This week, the company announced that the Polarcus Naila — a modern 14 streamer 3D/4D seismic vessel, used for research and surveys — is expected to commence acquisition of the Beehive 3D Seismic Survey in July and be completed before the end of August 2018. The survey will take a maximum of 30 days. MAY is aiming for the survey to be conducted in the near-term.
“The Beehive project has been around for a long time, but our team has applied some new thinking to it using their global experience, and we attracted some big companies with Total and Santos.
“They are funding a 3D seismic survey which should happen within a month. We have given them an option to farm-in to take 80% of the permit and if they do, they will cover 100% of the costs of the first well, which is the big cost of a project like this.
“These plans are dependent on the seismic survey, which will give them a clearer image compared to what they’ve been able to see before,” he said.
Beehive is considered a very large prospect, spanning 18km.
Tassie Shoal Projects
When MAY originally formed, its focus was on finding gas. It found gas in the area around Tassie Shoal which is a shallow water area offshore northern Australia, however it was what’s known as ‘dirty gas’ containing high C02 content.
The high C02 content meant it could not be used for normal gas supply, however, the composition of this gas is ideal for the production of methanol — which can be used as an additive in petrol, as a fuel itself and as a basis for many chemical products. Methanol is a globally traded product around the world.
The company saw an opportunity to develop a methanol production facility with this resource it has discovered.
“Our engineers asked, how can we build an economic methanol plant in Darwin? It was too expensive to build there as there would need to be a long expensive pipeline and local costs were not competitive. The question became, ‘What about building a facility on a barge type structure and siting it closer?’” Zammit said.
“It couldn’t be a floating solution, it would need to be fixed to the seabed — that’s when we developed the idea of finding a shallow area to fix a structure onto. That place we found most suitable after an exhaustive search was Tassie Shoal. It’s quite large and the shallowest point is 14 metres. A concept was developed with the help of our partners and environmental approval was granted.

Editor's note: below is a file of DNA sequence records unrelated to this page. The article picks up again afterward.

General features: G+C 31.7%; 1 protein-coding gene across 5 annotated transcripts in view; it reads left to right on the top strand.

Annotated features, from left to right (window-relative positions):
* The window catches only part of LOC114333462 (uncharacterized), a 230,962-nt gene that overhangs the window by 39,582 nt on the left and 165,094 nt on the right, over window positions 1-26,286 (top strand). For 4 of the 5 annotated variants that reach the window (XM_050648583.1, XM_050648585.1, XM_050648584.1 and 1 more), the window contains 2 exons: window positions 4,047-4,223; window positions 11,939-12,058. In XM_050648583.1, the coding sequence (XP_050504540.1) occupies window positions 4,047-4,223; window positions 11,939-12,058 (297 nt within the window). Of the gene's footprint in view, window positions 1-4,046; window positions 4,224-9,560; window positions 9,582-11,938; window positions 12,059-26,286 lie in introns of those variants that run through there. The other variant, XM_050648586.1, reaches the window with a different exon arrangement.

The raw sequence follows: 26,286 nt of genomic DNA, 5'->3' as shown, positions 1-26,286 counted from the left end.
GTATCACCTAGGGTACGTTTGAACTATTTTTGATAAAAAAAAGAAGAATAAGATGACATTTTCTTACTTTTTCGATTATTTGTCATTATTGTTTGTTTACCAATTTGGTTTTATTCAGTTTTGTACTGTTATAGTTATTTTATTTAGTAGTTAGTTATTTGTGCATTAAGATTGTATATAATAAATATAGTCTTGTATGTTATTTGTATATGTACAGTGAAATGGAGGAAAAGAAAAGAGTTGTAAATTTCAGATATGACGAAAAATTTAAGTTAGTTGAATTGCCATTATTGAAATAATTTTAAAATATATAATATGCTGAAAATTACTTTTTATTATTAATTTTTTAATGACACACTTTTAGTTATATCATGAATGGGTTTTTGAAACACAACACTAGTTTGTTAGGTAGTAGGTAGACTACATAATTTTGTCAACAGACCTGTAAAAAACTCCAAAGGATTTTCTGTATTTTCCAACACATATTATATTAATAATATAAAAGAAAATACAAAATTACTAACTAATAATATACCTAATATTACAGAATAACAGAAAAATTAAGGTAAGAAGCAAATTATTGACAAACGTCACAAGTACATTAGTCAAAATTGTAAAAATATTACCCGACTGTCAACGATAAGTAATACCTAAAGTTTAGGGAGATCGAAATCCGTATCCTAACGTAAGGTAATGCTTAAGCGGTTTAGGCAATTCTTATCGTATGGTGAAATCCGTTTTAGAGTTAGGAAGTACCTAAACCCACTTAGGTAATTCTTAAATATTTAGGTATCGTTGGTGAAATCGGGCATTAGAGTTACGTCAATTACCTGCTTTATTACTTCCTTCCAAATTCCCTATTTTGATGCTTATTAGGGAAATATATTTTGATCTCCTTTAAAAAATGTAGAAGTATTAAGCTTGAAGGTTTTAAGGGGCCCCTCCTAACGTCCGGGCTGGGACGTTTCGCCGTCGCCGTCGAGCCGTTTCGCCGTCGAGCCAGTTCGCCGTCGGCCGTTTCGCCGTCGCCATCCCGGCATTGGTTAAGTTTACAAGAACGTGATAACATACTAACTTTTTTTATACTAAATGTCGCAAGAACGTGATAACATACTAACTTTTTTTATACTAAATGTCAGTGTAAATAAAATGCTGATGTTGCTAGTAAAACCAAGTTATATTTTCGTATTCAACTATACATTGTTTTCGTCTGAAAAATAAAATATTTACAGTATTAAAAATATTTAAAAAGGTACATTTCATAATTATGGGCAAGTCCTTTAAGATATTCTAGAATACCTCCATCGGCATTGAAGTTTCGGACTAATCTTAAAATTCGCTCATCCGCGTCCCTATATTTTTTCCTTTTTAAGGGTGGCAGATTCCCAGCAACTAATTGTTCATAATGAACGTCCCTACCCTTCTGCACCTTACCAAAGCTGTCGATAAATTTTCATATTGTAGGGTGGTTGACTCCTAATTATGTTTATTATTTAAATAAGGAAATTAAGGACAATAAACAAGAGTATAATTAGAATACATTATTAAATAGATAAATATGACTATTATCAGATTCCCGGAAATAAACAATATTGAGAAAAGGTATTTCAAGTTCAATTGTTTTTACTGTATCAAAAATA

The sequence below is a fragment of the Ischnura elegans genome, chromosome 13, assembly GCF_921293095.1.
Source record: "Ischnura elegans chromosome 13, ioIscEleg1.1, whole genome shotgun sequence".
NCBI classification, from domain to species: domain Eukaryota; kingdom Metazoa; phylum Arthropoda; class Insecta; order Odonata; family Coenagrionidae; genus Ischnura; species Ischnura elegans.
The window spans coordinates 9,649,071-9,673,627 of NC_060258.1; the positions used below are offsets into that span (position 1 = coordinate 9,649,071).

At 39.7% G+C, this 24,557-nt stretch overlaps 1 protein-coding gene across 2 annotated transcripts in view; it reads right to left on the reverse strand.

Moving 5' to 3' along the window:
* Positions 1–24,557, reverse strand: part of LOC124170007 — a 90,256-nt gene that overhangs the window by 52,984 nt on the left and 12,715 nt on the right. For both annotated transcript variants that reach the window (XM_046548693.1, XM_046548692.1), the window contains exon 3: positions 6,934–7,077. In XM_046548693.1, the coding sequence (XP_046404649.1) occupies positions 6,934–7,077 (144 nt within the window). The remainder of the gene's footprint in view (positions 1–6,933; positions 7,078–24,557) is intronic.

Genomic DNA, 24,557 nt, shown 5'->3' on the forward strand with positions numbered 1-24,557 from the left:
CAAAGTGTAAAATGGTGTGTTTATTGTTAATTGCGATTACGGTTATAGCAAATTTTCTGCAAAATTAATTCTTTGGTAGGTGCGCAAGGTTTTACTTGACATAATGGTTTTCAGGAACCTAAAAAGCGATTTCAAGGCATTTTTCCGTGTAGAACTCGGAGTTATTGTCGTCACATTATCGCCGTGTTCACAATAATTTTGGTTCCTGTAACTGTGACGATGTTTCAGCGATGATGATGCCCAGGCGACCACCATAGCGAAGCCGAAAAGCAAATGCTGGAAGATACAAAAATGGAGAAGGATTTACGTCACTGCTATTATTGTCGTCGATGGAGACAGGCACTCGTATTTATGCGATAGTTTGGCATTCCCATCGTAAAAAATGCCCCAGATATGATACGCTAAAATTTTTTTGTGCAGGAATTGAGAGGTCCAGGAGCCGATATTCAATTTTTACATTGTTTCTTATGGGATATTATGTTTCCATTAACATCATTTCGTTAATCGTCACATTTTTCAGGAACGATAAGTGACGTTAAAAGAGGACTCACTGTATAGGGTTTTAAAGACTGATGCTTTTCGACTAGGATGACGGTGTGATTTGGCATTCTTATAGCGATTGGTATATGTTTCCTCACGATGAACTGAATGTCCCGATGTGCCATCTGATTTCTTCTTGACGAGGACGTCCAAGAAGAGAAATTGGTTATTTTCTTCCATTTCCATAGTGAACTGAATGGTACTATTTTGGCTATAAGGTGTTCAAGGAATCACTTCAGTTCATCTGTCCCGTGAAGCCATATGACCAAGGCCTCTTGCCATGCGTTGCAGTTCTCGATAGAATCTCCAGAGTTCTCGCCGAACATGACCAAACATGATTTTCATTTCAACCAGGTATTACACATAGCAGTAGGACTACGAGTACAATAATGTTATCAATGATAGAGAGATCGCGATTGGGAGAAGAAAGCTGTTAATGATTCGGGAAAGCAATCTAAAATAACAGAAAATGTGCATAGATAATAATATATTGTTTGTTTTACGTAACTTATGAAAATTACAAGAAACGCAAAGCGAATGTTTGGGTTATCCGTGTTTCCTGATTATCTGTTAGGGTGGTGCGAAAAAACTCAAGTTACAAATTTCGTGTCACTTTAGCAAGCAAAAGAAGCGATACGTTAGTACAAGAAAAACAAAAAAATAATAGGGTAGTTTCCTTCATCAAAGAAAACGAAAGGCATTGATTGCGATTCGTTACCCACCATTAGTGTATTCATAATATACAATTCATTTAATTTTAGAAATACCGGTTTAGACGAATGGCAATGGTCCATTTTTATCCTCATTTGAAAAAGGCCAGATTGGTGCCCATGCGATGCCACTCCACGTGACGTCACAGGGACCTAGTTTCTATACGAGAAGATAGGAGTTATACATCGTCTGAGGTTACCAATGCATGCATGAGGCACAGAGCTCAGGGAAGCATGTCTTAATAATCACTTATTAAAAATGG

“We have approval for two methanol plants, each world scale, however the challenge was securing enough funds to build it and develop the upstream production as well.”
Eventually, MAY sold its high CO2 gas resource to an Australian oil company to focus on the production facility development with the intention of buying back the gas and after negotiations failed to secure an agreement, it has been resold to a number of parties over many years. The resource remains undeveloped.
“Now we are in the position of looking to get access to gas from the Tassie Shoal region and bringing to fruition our concept of two methanol plants,” he said.
The Tassie Shoal LNG and/or Methanol Projects, with long term environmental approvals in place (approvals to 2052), remain potential development paths for stranded resources, including Evans Shoal gas.
MAY stated in a recent announcement that the Tassie Shoal LNG Project’s “shallow water platform fixed to seabed design” remains a low cost development option for LNG production “should a means of disposing of the high CO2 content in Evans Shoal gas be economically achieved”.
In addition, the Tassie Shoal Methanol Project, with its ability to receive and process raw gas at the field with up to a 30% CO2 content, remains an alternative development path should the titleholders prefer to proceed with an achievable low-cost development plan for high CO2 gas.
Recent reports that the Barossa Joint Venture has entered FEED (front end engineering and design) to replace declining Bayu Undan gas availability for the Darwin LNG plant highlights that there remains a number of discovered gas fields in the region of Tassie Shoal that are undeveloped and stranded, according to a recent announcement from MAY.
MAY’s big picture prospects
“We’ve got a good team working with us, with plenty of combined global experience from multinational companies. We have expertise working with these types of large scale projects,” Zammit said.
“We’ve also got a very experienced team in-country in Cuba, led by the former exploration director of the CUPET Dr Rafael Tenreyro [B.Sc (Mining Eng.), M.Sc (Geophysics), M.Sc (Petroleum Geo.), Ph.D. (Expl Geophysics)] who is well respected in the area.
“What we need, now, is partners for our main game. We have partners working with us on Beehive, and we are now looking for partners for our projects in Cuba.”